David Gray says he feels a bit like Don Quixote sometimes after spending years trying to avoid having the Trans Mountain Pipeline expansion cross his Langley property.
“The real issue is, to put it down, they have to knock down a huge swath of land down on our property,” Gray said.
Since the expansion was announced in 2013, he’s been opposed because of the impact it will have on his land.
“We have had this hanging over our head for seven years,” Gray said.
Gray said he’s lost his bid to stop the Canada Energy Regulator (CER) from moving ahead on his property, and now he will lose the woods where he and his wife walk every day.
“I have stuck with the process, gone through it all,” he said.
Gray lives southeast of Fort Langley, where the pipeline cuts across the ridges above Glen Valley and the Salmon River floodplain.
The original pipeline runs through his five-acre property. Built in the 1950s, its presence is visible because of a lack of trees – there’s just grass and moss above the original route.
The new pipeline will go in along that same alignment, but to get in the heavy equipment and dig a trench for the expansion, Gray has been told most of the trees on the back portion of his property will come down.
A series of paths wind between the trees, where Gray and his wife, retirees, walk every day.
He doesn’t want to lose the woods, but at this point he’s resigned to it. He has consulted a lawyer and heard that there’s basically no chance of a successful legal challenge.
“The federal government has a machine place,” said Gray. “It’s steamrollering through anyone with a different point of view.”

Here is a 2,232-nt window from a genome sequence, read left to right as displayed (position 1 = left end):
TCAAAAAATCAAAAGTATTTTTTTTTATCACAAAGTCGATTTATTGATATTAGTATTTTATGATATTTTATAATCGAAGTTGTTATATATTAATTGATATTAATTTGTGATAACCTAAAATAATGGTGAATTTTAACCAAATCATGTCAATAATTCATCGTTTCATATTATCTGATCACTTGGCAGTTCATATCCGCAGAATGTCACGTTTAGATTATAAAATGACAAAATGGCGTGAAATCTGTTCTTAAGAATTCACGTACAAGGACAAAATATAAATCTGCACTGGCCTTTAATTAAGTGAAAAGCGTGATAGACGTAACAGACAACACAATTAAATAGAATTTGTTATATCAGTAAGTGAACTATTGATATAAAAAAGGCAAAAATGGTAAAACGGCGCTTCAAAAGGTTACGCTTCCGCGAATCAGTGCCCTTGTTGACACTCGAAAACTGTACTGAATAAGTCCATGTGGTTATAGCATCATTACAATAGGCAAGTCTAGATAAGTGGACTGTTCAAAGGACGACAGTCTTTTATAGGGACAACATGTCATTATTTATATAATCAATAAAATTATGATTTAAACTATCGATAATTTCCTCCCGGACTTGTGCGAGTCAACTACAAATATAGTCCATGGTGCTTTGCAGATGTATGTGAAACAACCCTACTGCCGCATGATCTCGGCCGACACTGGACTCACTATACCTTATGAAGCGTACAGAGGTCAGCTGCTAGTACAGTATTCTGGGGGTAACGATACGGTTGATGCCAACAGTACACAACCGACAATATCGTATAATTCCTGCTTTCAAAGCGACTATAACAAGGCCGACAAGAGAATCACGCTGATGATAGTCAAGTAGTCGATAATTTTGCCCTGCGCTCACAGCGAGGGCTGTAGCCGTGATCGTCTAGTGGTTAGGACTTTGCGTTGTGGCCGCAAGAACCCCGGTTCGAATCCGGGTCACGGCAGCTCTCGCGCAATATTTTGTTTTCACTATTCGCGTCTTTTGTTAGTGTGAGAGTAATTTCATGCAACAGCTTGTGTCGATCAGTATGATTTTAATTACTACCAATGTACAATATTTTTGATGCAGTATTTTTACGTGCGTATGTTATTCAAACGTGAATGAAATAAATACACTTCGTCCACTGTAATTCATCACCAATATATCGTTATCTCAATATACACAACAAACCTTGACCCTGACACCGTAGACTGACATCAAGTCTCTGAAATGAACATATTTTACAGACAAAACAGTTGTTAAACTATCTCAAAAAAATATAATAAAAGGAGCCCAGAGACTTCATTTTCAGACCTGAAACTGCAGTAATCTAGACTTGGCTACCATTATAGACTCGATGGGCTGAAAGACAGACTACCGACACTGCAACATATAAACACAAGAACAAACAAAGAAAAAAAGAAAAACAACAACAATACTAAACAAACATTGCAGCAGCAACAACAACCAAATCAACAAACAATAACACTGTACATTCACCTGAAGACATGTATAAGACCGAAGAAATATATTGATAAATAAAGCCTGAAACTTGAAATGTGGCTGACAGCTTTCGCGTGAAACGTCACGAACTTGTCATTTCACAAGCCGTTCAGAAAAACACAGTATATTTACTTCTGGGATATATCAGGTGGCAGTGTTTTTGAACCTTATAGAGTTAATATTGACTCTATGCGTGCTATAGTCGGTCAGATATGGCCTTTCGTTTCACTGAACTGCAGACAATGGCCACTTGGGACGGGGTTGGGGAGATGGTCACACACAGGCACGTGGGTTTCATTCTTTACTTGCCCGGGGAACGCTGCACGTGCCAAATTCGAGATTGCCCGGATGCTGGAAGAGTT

Gray said he asked the CER to have the pipeline go south around his property, through a turf farm, where there would be no trees to cut down, or to be tunnelled under it.
Trans Mountain won’t change the route, but has said they will have the land replanted.
The pipeline, which was bought by the federal government in 2018 from its previous owner, Kinder Morgan does have to compensate landowners.
“Where Trans Mountain does acquire land rights for the expansion project, landowners are entitled to compensation for the lands used, both for short-term construction and permanent easement, in addition to damages or inconvenience,” the company’s website says. “This compensation is in addition to our legal requirement and corporate commitment to minimize damages and restore lands as far as practicable to pre-construction conditions.”
Gray doesn’t think restoration will mean much to him.
“I might, if I’m lucky, have 10 years in me,” said Gray. “It takes 25 years to grow back.”
He’s also to be compensated financially, but the trees – alders and cottonwoods – aren’t financially valuable.
“But that’s not what the value of this place is to us,” he said.
Construction of some sections of the pipeline and its infrastructure around Surrey and Abbotsford began in 2020, and construction in Langley is expected to begin sometime in 2021.